JASON: You’ve mentioned there was a teacher at Tam that really influenced your career…
BILL: Bob Greenwood was the music teacher at Tamalpais High School for I don’t know how many years.
My older sister Sally was in choir with him, my younger sister was in choir with him, and I was in choir, beginning band, and advanced band. George Duke was in his classes. I’ll sometimes tell people “I was in a band with George Duke. It was the Tamalpais High School marching band!” He played trombone. I played baritone sax. We did a funky version of “On Wisconsin” or whatever the Tam song was….
JASON: What was it about Bob Greenwood that made such an impression on guys like you and George Duke?
BILL: Bob Greenwood was aware of my kind of natural musicianship but he was also hip enough to look in there and say “Here’s a band leader.” So he didn’t just teach what the book told him to teach. He teaches what the student looks like he needs to learn. I had a natural affinity for music but he managed to get it across to where I could actually see it mathematically and it served me really well for a long time. I was also in choir with him and I sounded like a duck. I was a horrible ensemble singer… but I’ve probably made more of my living as a background arranger and singer for records than I have anything. Thanks to him.
Look at most high school choirs. They’re really tame. This guy took some serious chances and pulled out some really outrageous music. You know, Stravinsky and stuff like that, things that you wouldn’t ordinarily hear in a high school choir. He found some of the more avant-garde choral arrangers and we took a shot at it. And there was nothing but flat nines all over the place and it was great. He really opened our eyes to where music CAN go — not that you necessarily WANT to go there — but it showed you where you can go.
JASON: Why has so much great music come out of Marin County?
BILL: It’s always been an ‘artistic freedom zone’, especially Mill Valley. Half the people I knew (there) were art teachers at SF State or UC Berkeley or different schools. There’s been more openness for the Arts in the Bay Area and especially Marin County than probably anywhere else in the United States. They still have music classes in Marin County high schools. They sure don’t have them anywhere else, I guarantee you that. When Prop 13 came down — and all the other states had their versions of it — that was the end of it. (Schools) kept their football programs but they got rid of their choirs and their auto shops and their art classes. It became just reading, writing, arithmetic unless school districts (like Marin) floated bond issues and voted (these programs) back into (the curriculum) and paid for them themselves. The state of California couldn’t afford to do it anymore.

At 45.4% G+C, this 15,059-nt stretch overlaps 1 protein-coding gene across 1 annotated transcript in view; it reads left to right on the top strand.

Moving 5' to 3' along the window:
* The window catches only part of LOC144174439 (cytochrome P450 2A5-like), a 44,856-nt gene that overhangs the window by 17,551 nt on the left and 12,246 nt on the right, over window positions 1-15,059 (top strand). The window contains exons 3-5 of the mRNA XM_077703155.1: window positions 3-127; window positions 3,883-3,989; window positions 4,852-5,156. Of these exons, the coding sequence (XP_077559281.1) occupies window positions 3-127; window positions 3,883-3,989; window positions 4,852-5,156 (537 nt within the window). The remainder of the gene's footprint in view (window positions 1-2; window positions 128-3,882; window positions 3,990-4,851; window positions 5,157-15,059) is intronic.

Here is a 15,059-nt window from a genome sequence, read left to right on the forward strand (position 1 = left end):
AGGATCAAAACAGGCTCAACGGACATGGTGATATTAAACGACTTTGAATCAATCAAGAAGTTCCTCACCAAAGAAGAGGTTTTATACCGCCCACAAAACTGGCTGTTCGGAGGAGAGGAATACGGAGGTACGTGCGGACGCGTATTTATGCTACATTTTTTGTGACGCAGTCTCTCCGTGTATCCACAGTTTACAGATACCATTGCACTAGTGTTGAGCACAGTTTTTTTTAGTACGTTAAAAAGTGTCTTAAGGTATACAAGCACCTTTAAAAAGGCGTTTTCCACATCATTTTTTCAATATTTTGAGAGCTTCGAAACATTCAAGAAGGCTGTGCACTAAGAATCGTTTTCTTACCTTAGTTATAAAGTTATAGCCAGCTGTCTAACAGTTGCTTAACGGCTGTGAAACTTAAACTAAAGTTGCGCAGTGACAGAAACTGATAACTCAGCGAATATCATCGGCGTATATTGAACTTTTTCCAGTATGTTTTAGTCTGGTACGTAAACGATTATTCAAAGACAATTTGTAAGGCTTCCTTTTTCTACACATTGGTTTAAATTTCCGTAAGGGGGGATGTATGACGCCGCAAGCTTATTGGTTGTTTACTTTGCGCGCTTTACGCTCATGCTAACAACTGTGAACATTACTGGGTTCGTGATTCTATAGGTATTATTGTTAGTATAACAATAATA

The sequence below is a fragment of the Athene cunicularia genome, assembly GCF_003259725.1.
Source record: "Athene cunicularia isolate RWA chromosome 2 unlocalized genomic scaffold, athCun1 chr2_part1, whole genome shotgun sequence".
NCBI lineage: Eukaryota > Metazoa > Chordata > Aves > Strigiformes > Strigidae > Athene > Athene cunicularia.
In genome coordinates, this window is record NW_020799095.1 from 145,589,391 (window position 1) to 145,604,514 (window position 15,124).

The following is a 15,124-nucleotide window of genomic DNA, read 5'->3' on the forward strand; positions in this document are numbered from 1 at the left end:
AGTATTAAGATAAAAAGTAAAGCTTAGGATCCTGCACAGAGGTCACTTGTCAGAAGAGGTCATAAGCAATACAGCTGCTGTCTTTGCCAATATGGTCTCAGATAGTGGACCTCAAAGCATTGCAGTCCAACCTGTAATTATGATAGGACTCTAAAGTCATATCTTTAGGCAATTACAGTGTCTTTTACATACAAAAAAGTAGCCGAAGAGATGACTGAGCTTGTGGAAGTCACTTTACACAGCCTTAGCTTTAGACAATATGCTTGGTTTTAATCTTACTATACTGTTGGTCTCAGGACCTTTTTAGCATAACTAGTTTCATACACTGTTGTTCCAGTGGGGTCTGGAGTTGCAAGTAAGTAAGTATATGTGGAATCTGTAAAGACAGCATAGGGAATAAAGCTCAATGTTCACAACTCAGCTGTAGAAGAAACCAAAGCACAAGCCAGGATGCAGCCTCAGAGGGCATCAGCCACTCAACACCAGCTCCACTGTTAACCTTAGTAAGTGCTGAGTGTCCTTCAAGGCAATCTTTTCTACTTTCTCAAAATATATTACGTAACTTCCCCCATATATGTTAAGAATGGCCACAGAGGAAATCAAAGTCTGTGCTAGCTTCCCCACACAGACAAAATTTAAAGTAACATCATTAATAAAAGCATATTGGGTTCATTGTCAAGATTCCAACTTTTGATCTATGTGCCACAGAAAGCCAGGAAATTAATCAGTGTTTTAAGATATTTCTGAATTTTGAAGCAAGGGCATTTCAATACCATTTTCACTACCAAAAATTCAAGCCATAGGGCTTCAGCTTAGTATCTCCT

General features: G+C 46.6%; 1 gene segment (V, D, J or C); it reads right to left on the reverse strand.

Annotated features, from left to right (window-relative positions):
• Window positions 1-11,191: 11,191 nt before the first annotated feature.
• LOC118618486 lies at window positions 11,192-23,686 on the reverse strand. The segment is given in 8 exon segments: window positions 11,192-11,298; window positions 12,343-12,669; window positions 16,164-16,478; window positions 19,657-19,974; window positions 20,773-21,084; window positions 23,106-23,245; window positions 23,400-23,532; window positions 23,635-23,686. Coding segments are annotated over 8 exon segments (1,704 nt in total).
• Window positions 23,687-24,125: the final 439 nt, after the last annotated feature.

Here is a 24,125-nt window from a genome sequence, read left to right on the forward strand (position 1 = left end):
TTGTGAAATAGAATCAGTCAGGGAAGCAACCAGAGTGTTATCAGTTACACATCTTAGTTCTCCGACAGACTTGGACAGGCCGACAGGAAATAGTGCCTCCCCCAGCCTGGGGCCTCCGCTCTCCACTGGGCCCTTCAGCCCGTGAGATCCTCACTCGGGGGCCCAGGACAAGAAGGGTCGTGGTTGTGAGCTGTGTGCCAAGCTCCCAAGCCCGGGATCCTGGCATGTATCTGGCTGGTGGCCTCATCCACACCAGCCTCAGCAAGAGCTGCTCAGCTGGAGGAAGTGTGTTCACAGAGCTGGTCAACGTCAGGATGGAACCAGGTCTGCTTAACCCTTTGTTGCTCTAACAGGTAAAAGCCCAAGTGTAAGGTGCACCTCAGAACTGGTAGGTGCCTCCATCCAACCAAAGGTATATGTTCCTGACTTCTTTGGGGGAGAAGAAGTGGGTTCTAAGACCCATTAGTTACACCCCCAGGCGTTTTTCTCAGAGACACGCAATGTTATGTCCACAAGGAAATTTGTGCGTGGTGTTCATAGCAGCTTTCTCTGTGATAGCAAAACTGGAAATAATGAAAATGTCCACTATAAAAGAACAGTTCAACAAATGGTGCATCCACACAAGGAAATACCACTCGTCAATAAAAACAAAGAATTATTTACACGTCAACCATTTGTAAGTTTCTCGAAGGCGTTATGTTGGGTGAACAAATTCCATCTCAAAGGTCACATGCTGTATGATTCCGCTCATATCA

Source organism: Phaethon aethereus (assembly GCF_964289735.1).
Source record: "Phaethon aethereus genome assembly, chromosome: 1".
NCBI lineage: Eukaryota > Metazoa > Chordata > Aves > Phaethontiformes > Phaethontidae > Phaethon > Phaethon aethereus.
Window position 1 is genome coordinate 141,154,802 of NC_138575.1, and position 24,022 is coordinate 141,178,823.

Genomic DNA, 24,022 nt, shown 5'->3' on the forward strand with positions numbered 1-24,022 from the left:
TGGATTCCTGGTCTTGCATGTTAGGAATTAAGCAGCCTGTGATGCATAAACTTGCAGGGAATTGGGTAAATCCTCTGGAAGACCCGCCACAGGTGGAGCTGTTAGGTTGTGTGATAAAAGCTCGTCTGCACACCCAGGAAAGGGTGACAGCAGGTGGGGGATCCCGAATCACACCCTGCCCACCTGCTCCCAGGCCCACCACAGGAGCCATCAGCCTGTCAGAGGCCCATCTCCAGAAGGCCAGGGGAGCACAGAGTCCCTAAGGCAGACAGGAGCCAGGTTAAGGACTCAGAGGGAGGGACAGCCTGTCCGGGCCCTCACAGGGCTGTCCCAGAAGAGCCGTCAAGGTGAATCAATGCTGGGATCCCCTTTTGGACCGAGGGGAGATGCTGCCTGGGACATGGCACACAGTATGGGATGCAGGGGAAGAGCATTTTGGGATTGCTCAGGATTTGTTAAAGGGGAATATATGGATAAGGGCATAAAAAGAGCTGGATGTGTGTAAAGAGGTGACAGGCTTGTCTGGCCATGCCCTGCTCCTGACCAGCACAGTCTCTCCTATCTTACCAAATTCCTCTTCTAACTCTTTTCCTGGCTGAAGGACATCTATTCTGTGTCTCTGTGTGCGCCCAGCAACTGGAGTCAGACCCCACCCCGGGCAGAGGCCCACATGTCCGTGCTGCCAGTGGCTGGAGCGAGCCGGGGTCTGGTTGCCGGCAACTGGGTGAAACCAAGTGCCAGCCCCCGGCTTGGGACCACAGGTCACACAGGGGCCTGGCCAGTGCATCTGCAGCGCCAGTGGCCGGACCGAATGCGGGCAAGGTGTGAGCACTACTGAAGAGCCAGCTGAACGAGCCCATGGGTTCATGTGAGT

JASON: Take me back to when you were a kid in Marin. What were some places you liked to hang out?
BILL: When we were really young, just early high school, we used to go see John Allaire and Pete Lind playing at the Bowling Alley on Francisco Blvd in San Rafael. The bowling alley shared the bathroom with the lounge so we’d go into the bathroom as bowlers, then open the other door and watch John and Pete play. John Allaire played in a group called the Kustom Keys which was really the first rock and roll band in Marin County. They played at Brown’s Hall on Miller right around the corner from the 2am Club. After that, there was Dean Ferguson who was a great guitar player in those days who started another band called The Chord Lords. They used to kick ass. They played at the Santa Venetia VFW Hall a lot.
In 1959 or 1960, the Sausalito Women’s Club was a good spot to see music. One night I went down there to hang out there with Adam Foreman and the guys from The Swinging Deacons and John Cippolina (who ended up in the Quicksilver Messenger Service much later). John was definitely a Mill Valley guy and his little brother Mario went on to play with Huey Lewis and the News. I didn’t even know Mario was a musician at the time. That night John was playing with The Swinging Deacons and I remember he had an extra guitar. I was standing off to the side of the stage and he just handed me the guitar and said “Hey man, plug in and play”. It was the first time anybody had ever done that with me and I’ve always owed John a ton for that. John passed away a few years back. He was an awesome artist and a great guitar designer, as at home on a guitar as he was at a drafting board. And he designed the most unbelievably beautiful guitars! I loved John.
Visit Bill Champlin’s website at http://www.billchamplin.net